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Brian Jones: University’s reaction to posters was cowardly


An open letter to Gary Kachanoski, president of Memorial University: Dear Mr. Kachanoski, As an alumnus of Memorial University, I was disappointed to see the disregard you have for the important principle of freedom of speech.

Brian Jones

Being the leader of a post-secondary institution, you can’t possibly need reminding that universities have developed over the centuries as centres of thought, learning, ideas, discussion and debate, fearing neither church nor state nor mob.

And yet, someone puts up posters on your campus that are deemed offensive, and you tear them down and order Campus Enforcement and Patrol staff to find the perpetrators.

You have joined the ranks of administrations at numerous other North American campuses where freedom of speech is stifled and restrained, and replaced with excuses of why it cannot be exercised.

Please ponder the message your actions sent to students. Rather than teach them that freedom of speech is an inherent right in a free society, you taught them that it can be rescinded on a whim by authority.

Your students need to know freedom of speech is not easy. It may be an inalienable right — not to be infringed upon by church or state or mob — but exercising it is not easy, hearing it is not easy and protecting it is not easy.

Freedom of speech is often offensive, and occasionally it is ugly. Others may choose to argue with speakers or ignore them, as they see fit. But shutting them up, especially on a university campus, is authoritarian.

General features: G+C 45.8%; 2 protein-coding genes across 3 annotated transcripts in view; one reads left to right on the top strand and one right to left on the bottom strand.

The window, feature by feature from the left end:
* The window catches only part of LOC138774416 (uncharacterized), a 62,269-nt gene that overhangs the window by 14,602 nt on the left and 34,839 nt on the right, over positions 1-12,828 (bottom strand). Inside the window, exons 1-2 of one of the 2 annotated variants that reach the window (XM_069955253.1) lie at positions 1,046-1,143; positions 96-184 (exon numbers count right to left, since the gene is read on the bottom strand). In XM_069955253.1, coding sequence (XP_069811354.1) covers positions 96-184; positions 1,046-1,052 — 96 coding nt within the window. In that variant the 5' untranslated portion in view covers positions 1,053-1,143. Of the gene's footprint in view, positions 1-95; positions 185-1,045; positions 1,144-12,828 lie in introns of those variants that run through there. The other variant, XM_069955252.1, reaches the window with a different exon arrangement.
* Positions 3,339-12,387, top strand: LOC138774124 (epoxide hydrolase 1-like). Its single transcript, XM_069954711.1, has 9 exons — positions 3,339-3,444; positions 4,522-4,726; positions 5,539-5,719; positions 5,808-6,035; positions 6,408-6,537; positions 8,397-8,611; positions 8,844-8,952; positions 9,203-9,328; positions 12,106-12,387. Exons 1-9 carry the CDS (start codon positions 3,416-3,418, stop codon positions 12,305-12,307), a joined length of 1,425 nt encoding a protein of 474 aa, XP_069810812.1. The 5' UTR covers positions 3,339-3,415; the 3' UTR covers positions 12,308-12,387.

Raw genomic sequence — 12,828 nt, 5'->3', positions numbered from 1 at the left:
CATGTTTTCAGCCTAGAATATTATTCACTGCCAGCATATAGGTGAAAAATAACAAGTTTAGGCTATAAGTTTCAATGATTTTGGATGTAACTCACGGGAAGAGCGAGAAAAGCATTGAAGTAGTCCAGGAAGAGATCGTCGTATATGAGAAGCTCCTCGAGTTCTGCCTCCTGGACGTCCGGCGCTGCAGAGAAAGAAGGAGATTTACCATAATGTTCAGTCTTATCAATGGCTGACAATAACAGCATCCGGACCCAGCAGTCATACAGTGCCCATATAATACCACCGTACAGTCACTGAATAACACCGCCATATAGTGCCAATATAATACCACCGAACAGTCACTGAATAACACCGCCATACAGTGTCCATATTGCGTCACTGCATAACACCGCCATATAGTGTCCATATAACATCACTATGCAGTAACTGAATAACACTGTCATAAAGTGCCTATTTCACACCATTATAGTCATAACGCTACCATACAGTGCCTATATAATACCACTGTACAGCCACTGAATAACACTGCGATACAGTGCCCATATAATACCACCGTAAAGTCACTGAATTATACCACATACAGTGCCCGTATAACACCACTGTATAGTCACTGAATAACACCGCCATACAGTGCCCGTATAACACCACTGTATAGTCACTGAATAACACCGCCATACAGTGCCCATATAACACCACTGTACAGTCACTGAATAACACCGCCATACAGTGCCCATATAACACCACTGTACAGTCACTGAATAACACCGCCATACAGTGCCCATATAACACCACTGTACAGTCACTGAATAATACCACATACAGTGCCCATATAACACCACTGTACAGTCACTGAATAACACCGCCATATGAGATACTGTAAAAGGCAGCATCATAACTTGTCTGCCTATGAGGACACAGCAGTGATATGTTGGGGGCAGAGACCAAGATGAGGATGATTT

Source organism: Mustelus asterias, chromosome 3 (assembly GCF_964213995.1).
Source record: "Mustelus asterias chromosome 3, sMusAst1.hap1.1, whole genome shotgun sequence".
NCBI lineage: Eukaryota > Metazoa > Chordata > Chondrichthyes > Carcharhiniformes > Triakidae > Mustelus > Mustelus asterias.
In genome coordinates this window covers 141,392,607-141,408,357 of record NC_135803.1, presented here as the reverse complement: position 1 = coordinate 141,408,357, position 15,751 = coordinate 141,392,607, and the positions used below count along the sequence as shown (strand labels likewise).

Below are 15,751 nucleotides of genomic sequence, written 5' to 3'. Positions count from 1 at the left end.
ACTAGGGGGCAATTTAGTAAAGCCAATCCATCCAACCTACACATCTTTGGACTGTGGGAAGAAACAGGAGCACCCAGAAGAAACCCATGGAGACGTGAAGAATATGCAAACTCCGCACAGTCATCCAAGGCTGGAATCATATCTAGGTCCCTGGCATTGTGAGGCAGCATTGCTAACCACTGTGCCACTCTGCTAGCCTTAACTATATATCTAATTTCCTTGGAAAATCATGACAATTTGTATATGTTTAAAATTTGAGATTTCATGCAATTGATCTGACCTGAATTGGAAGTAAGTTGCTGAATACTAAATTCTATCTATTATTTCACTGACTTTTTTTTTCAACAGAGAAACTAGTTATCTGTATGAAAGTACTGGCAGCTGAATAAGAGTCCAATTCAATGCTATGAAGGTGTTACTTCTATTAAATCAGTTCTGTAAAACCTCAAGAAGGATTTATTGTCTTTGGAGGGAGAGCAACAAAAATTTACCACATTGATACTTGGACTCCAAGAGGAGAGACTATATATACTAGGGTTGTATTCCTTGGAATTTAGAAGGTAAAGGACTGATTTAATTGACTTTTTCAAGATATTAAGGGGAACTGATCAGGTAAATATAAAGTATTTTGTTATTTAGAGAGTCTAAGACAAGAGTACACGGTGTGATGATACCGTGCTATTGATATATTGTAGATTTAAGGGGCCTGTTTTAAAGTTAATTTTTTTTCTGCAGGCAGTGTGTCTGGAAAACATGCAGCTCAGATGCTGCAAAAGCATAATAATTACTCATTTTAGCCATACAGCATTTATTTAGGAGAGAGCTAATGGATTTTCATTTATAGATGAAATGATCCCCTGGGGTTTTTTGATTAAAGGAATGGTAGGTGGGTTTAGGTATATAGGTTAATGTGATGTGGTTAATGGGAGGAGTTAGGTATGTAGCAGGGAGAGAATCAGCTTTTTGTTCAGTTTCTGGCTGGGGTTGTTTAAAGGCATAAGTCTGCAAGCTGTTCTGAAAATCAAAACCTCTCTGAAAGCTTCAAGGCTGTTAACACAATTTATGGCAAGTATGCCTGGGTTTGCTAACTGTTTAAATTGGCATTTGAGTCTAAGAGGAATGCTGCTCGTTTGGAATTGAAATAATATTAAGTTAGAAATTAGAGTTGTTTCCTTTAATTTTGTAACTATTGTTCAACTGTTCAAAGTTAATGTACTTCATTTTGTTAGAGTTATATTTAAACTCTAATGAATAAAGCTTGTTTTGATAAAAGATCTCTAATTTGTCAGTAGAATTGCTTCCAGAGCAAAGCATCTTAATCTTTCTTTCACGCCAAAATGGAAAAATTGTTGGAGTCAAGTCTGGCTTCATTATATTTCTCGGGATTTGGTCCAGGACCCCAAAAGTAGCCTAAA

The posters that were removed last weekend at Memorial University were headlined, “The Islamic domination of the West.” The poster was inarguably inflammatory, and undoubtedly prompted reactions of anger and disgust.

Your administration apparently believes inflammatory speech is grounds for censorship.

This attitude is a betrayal of centuries of tradition at universities in the Western world, where scholars have resisted and fought against cries of “Heresy!” from the church and accusations of “Treason!” from the state.

In the modern world, the mob also demands the stifling of freedom of speech.

Do not succumb to the temptation to shut down any discussion of Islam, terrorism, immigration and related topics because a mob screams “Islamophobia!”

A university campus, of all places, should allow for unrestrained speech about any and all topics.

A campus administration, and its faculty, should teach students that some information they come across in their studies and in their life may be disturbing.

Unfortunately, your act of censorship has become common on campuses, with administrators lamely explaining that students must be kept “safe” and must have no cause for “fear.” Good God! Are today’s students such cowards that they have to be shielded from opinions that are unpopular?

In Canada, university administrators can resort to the “hate speech” excuse, ignoring their responsibility to instead be a bastion against state censorship of any speech, “hateful” or otherwise.

My other alma mater, the University of Calgary, had a small space dubbed Speaker’s Corner, with a low platform on which a person could stand. Anyone could get up and talk about any subject. Passersby could stop and listen, or not. That was in the 1970s. I don’t know if it is still there.

I wasn’t aware of a similar space at Memorial University when I attended two decades ago. If there is one now, and a student or faculty member got up and espoused the ideas expressed on the poster that you removed, would you order the campus cops to haul him/her away in handcuffs? That is the equivalent of what you did by taking down the posters.

Regards,

Brian Jones

B.Ed. (1995)

 

Brian Jones is a desk editor at The Telegram. He can be reached at bjones@thetelegram.com.

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